HOUSTON -- For the most part, as Josh McDaniels answered questions at Super Bowl LI media night, the New England Patriots offensive coordinator kept his poker face.
Whether it was a question about the Atlanta Falcons' pass-rushers, the pressure of a title game or what it’s like to work for Patriots coach Bill Belichick, McDaniels kept things low-key. And then came: “How do you know when you’re ready to be a head coach?"
With that, McDaniels quickly broke into what was easily his biggest smile Monday night, followed by the heartiest of laughs.
“Well, I wasn’t the last time," McDaniels said as he tipped his head back to laugh.
McDaniels, who is now in his 13th season with the Patriots, is preparing for his sixth Super Bowl with the team, which is looking for its fifth title in that span. But the Denver Broncos' faithful know all too well about “the last time" that McDaniels was talking about.
He was a 33-year-old, first-time NFL head coach when the Broncos hired him in 2009, with plenty of fanfare. Broncos owner Pat Bowlen was clearly smitten with the playcaller who was two seasons removed from the Patriots' 16-0 regular-season finish in 2007.
McDaniels' tenure in Denver lasted 28 games. He was fired with four games remaining in the 2010 season, when the Broncos finished at 4-12. Bowlen then asked John Elway to return to the team to be its chief football decision maker.
The Broncos have won five division titles since, signed Peyton Manning in what might be the greatest free-agency coup in league history, went to two Super Bowls and won Super Bowl 50 last February.
McDaniels, though, is still waiting for his second chance to lead an NFL team. He interviewed with the Los Angeles Rams, the Jacksonville Jaguars and the San Francisco 49ers in recent weeks, but those teams passed.
McDaniels was asked Monday night if he thought his experiences with the Broncos actually helped him as he moves toward another head coaching gig.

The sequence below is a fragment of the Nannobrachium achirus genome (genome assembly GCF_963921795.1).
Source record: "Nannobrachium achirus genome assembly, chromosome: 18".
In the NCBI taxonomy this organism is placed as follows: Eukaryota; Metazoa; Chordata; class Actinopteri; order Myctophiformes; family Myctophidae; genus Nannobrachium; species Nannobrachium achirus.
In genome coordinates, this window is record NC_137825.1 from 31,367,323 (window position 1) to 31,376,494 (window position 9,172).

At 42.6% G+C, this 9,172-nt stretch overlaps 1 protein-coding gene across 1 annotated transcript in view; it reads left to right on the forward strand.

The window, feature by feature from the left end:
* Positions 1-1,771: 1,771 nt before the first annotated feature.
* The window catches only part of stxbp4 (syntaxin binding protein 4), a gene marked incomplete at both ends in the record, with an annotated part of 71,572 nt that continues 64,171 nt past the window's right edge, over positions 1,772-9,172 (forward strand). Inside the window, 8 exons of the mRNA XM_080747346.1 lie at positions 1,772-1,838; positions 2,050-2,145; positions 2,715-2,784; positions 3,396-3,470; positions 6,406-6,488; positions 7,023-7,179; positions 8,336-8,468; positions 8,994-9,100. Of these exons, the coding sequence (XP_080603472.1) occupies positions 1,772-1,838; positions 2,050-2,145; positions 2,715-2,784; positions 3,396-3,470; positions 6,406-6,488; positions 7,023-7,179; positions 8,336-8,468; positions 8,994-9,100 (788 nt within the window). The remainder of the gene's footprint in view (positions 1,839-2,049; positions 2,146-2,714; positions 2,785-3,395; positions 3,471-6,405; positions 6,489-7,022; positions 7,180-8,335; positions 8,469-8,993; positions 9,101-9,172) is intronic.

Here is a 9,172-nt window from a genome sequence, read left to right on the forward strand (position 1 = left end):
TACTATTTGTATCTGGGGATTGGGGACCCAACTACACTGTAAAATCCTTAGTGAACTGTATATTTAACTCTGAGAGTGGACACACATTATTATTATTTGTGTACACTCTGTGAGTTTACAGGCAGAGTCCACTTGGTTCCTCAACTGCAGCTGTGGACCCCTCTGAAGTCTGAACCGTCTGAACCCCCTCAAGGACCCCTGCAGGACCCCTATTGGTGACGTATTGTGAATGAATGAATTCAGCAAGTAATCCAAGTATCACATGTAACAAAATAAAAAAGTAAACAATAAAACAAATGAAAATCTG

“Sure. All the experiences I’ve had in coaching I hope have made me a better person, better coach," McDaniels said. “I think so much about this game, this business, is about people and trying to put together the right group of people and allow them to have their responsibilities, trust them to do their job and be a great resource for them and help them in any way that you can.
And then McDaniels added: “Some of the things I failed at before, I think I learned from and am better for it. I think I am."
Though Bowlen had said, after he fired Mike Shanahan to close out the 2008 season, that no Broncos coach would have personnel power again, McDaniels ended up making personnel decisions. He traded quarterback Jay Cutler before he had coached his first game and made an assortment of deals in those two seasons that didn’t pan out.
Some players, at the time, said they had a difficult time connecting with McDaniels. Hindsight is certainly 20-20 and McDaniels is now a 40-year-old coach who has put himself in position to try again.
“Hopefully I’ll continue to grow from it, moving forward," he said.